Salvador Dalí has left us for more than 30 years now, yet the dalí museum has brought him ‘back to life’ with an amazing creation of a digital persona that feels, looks and sounds like him! This persona greets and interacts with visitors in a very lifelike and personable manner. It feels really special as Dalí has obviously not known anyone living in this time of day, yet everything about this pseudo interaction looks and feels real enough.

The studio behind this feat has employed A.I.(or machine learning) to first go through all archival footage of him, and managed to extract the way he speaks and his facial expressions. Armed with this knowledge they have been able to procedurally and dynamically re-create a digital version of his face. This is similar to how Gollum is created from Andy Serkis’ facial performance in the Lord of the Rings series. With the lifelike model in hand, digital Dalí can be pre-programmed to say or act in any way.

By further layering many different performances, dialogues and gestures, visitors will receive a tailored, unique Dalí reception every day of the week! But the next mind-blowing aspect of the whole experience was that visitors can actually pose and take a virtual selfie with the famous man himself! This blurring of digital and physical reality has been masterfully achieved in the simple humble act of a selfie. With that, the deal is sealed, and the happy visitor gets to go home with a piece of techno-historical artifact.

Read more about it! 

Reflection: Jurong My Love

Dan’s beautifully crafted prose really struck a chord in me as I grew up in Jurong West and went to the now-famous Rulang Primary School as a young boy. I can imagine myself taking the bus 99, going through the exact same route and experiencing the sights and sounds that Dan had painstakingly described.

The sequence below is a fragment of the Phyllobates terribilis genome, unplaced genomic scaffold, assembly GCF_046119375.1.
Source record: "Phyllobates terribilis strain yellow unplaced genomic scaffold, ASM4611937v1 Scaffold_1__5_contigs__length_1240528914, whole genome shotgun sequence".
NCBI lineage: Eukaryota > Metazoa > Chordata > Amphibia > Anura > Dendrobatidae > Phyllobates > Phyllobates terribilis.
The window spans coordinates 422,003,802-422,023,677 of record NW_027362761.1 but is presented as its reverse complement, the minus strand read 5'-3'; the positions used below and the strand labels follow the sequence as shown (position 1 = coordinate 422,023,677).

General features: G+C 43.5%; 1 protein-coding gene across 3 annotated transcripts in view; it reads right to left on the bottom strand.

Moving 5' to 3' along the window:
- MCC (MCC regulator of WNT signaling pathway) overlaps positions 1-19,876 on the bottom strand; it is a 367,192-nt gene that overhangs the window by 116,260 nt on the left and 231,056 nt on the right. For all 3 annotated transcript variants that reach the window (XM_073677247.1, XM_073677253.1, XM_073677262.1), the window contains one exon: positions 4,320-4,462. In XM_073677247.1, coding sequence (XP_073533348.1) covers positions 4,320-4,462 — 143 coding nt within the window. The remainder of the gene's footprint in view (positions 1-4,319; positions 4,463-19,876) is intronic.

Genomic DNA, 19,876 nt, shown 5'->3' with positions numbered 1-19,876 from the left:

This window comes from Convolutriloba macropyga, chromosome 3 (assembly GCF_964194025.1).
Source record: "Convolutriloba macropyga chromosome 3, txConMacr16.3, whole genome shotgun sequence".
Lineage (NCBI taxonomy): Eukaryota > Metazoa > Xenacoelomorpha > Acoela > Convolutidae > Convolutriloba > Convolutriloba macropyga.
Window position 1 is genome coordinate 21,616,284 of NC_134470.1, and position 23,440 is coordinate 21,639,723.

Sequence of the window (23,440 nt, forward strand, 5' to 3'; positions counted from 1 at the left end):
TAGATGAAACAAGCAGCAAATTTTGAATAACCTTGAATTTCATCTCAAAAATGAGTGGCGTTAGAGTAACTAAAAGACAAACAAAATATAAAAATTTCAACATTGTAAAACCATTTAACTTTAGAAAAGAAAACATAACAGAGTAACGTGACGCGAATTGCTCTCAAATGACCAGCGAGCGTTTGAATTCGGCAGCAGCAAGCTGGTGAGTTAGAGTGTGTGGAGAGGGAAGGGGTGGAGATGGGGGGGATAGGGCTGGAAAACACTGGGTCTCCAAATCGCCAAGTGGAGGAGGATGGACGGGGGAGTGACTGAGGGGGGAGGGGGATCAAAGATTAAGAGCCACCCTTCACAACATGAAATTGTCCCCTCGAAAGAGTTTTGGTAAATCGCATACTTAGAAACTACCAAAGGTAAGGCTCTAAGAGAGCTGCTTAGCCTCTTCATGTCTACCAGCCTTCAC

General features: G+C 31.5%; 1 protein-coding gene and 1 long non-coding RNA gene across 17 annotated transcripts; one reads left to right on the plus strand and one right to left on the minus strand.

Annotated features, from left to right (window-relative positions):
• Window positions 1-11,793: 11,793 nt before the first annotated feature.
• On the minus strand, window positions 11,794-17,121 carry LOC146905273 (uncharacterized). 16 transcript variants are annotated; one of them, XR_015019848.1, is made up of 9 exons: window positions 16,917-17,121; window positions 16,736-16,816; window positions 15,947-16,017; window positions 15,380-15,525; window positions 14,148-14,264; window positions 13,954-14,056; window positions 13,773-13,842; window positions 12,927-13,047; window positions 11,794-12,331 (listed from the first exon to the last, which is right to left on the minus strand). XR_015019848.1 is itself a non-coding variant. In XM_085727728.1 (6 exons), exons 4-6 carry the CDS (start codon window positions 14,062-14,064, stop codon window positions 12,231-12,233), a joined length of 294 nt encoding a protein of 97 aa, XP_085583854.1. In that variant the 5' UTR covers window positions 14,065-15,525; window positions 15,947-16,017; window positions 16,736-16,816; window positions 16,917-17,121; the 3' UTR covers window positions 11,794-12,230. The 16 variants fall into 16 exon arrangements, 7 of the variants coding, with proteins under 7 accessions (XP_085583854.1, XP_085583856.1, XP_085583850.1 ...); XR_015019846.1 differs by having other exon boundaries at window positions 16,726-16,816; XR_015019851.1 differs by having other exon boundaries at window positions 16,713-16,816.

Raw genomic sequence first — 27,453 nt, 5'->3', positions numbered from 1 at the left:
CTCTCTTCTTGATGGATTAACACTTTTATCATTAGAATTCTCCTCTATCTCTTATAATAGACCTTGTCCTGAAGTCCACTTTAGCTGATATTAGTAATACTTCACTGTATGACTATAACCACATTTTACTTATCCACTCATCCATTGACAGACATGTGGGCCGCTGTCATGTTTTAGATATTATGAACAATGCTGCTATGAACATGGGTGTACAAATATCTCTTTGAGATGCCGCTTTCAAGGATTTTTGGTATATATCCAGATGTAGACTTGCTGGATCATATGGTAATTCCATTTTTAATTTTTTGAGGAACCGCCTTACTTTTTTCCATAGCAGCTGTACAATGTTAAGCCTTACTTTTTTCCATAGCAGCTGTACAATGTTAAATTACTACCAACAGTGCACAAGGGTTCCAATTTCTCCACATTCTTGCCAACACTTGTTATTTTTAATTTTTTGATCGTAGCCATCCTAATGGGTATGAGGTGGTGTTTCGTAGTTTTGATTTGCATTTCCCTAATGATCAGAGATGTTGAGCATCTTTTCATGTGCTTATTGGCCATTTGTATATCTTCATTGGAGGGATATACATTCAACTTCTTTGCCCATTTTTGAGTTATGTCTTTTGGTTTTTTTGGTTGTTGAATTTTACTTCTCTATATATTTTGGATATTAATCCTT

I had plenty of fond memories of the Chinese Garden before it received a major haul in the past few years. I was a frequent visitor of the Science Center as well, filling my many hours with curiosity and fascination with all things science.

My childhood days were mostly spent with my parents in their shop, at Jurong West St. 41. Most of the surrounding shops are all replaced. When I walk past the area, I wonder what happened to most of our neighboring shops and their owners.

Like Dan, I have also experienced moving houses growing up.

When I went on to secondary education, I moved to Jalan Bahar area and my parents’ shop shifted to an underground bomb shelter at Choa Chu Kang. With the passing of time and development of Singapore’s economy, neighborhood ‘Mama’ shops became increasingly hard to run. Sprawling shopping malls spring up from Choa Chu Kang, all the way to Jurong East and Boon Lay. I could still remember when Jurong Point was only a much smaller building a few decades ago, and when Jurong East had only a single paltry mall back then.

Looking back, I experience the same sense of loss and nostalgia from the good old days, where everything was smaller, simpler and slower.